The Return of the King
Nope, I’m not talking about Elvis Presley. Despite what you might have heard in Men in Black, he’s not from another planet and he’s not coming back.
What I’m talking about is cash (not Johnny, either), as in the old saying “cash is king.”
Ever since the Fed pushed interest rates close to zero after the Great Recession, cash has taken a back seat to equity. Nobody wanted to know how much money you had. Instead, owning shares of companies like Tesla and Amazon became the new currency of the Wall Street intelligentsia.
If you admitted to holding a lot cash, you were thought to be either too chicken or too stupid to ride the bull market to an early retirement. That is, until last week when the reality of rising interest rates started making cash look a whole lot smarter.
I know what you’re thinking. “Hey, all last week’s correction did is move me back to where I was three months ago. I’ll gladly take that in exchange for the huge gains I’ve gotten leading up to then.”
That’s fine, but that’s missing the point.
The reason the stock market dropped 12% of its value in only two weeks isn’t because some coked-out hedge fund manager fat fingered too many zeros at the end of a sell order. In fact, it’s just the opposite. Last week’s decline was a perfectly rational response to a growing set of data points that suggest higher inflation is on the way.
What that means is that a dollar received a year from now will be worth less than a dollar received today, and dollars received many years in the future will be worth a lot less.
So, for all those investors out there still holding onto to shares of overvalued momentum stocks it’s time to get serious. Serous about how much downside risk you’re willing to take, and how much cash you ought to have sitting in your bank account.
I realize that isn’t as much fun as wondering how soon it might be until bitcoin is worth a million dollars (spoiler alert: never). But sooner or later you are going to want to retire (if you haven’t already), and then the fun and games will come screeching to a halt.
To be clear, I don’t think the stock market is about to crash. I’ve been calling for a correction in the 10 – 20% range, so if I’m correct then we’re already halfway there.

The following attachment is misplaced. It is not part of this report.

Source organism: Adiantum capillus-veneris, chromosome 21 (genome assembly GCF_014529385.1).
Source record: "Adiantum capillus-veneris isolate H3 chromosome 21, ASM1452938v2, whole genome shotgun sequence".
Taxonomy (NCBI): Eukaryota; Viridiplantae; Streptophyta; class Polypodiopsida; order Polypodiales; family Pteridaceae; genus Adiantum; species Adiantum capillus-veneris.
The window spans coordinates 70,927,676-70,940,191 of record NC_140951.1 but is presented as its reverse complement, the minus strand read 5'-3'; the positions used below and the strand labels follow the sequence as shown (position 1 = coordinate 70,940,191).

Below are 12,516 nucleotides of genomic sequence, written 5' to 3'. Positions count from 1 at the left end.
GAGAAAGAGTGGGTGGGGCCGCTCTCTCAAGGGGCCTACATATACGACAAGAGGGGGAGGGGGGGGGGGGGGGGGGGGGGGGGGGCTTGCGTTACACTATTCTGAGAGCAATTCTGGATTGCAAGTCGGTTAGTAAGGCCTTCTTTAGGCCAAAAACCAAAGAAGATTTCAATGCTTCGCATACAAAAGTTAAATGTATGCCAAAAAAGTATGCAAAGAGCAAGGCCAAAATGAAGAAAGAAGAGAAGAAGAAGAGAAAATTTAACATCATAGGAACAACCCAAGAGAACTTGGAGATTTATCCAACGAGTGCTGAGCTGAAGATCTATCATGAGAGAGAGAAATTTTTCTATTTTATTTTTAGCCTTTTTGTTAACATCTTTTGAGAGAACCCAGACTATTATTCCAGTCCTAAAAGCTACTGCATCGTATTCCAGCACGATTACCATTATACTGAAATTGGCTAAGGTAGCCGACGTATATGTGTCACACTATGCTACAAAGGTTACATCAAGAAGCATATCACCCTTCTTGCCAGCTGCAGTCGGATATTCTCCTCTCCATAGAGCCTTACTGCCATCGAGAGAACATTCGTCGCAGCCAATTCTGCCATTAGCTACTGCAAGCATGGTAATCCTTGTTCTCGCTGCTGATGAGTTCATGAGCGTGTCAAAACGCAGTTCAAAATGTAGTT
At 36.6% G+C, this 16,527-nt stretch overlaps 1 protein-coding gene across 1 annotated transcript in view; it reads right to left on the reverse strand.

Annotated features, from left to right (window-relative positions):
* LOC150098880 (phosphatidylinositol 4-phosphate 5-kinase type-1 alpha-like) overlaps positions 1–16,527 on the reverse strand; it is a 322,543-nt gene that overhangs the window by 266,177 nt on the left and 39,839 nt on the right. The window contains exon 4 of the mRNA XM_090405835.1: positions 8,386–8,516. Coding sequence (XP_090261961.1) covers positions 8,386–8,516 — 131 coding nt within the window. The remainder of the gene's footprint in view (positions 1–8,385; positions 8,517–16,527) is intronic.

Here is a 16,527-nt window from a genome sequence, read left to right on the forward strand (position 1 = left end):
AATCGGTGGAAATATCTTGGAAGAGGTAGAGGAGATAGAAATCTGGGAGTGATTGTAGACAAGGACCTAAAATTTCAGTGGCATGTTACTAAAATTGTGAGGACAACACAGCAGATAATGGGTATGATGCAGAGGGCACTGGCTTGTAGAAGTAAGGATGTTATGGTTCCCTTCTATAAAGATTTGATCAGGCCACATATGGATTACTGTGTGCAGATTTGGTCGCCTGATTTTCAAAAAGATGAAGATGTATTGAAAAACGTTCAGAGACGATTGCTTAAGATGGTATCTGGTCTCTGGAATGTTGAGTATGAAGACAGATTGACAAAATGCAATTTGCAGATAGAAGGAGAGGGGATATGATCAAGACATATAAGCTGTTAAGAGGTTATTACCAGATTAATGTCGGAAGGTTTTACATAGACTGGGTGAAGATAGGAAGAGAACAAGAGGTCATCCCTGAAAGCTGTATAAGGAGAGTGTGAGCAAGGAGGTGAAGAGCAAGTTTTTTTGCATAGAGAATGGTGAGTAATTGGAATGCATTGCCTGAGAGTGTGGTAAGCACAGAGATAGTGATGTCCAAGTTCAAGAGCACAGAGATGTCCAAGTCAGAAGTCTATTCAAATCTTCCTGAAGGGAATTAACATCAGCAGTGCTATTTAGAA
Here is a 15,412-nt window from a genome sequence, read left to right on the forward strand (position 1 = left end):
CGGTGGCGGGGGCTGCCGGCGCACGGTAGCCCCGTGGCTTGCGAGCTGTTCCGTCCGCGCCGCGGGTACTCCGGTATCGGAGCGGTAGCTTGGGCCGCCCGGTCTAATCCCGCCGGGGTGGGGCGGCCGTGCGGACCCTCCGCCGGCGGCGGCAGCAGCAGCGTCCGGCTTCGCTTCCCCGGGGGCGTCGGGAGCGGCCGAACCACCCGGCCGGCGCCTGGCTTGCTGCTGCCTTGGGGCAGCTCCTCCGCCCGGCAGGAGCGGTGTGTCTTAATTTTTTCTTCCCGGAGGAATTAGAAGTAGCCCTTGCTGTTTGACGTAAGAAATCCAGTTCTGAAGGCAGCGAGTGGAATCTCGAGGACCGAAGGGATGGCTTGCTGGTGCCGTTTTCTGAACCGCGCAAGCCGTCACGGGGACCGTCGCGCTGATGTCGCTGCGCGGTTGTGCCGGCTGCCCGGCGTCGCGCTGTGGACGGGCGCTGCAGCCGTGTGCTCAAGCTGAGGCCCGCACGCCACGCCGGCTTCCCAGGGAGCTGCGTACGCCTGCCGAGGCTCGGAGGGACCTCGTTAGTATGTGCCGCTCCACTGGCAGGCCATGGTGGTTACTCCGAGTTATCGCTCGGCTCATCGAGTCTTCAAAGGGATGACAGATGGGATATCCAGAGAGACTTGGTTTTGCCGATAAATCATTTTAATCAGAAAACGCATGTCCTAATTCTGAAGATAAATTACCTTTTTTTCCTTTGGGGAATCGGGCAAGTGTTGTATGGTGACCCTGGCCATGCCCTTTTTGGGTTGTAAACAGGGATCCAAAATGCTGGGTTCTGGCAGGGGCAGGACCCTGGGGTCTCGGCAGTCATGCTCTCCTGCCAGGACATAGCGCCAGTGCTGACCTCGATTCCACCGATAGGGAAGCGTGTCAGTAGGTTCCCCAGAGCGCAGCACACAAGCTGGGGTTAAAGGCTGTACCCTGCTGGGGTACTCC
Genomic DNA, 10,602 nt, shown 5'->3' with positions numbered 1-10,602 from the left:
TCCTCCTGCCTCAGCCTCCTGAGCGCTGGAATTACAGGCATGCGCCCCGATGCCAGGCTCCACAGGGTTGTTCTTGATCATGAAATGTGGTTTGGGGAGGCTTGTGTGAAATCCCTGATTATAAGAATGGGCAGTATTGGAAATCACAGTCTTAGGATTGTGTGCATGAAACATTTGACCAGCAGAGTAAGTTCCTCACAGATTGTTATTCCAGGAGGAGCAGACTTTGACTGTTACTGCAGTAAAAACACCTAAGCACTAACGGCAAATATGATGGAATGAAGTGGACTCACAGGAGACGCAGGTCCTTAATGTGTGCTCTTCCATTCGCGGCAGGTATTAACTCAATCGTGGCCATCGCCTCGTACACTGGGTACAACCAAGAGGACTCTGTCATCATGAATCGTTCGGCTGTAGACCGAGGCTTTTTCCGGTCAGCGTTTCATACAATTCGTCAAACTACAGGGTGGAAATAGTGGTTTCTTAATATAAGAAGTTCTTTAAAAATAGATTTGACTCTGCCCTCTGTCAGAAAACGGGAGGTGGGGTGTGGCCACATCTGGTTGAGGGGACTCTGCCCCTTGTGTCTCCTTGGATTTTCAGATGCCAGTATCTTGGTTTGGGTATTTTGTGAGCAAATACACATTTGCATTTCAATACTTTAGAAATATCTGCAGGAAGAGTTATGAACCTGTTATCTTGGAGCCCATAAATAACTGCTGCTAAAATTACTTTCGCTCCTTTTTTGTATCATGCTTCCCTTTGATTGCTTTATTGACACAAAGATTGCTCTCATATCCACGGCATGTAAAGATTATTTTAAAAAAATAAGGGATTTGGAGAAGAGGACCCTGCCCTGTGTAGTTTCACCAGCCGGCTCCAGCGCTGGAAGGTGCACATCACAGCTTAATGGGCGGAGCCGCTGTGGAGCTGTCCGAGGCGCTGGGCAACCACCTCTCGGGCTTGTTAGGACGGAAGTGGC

However, I also don’t believe that as soon as it’s over the stock market is going to revert to its previous pace of breakneck growth. It was a nice run while it lasted, but I think it’s over.
The recently enacted tax cut will add at least a trillion dollars to the federal deficit, and if the currently proposed Trump budget plan is passed then the shortfall will get even worse. That means the federal government will have to issue more debt to cover its expenses, which in turn will drive interest rates higher.
It’s been a long time since anyone bragged about owning value stocks, but I believe that day is coming back, too. Companies that generate a lot of positive cash flow and share it with their shareholders via dividends and stock repurchases will come back into vogue.
I know, that’s a hard argument to make to investors that have gotten used to earning 10%+ on their stock portfolios every year. My friends tease me for being a “Debbie Downer”, but I feel it’s my duty to warn them before they learn the hard way.
In my role as Director of Research for Investing Daily, I spend a lot of time thinking about what we can do to help our subscribers achieve their financial goals. And right now, I think owning stocks that pay out a lot of cash to their shareholders is one of the best ways to do that.
Long live the king!
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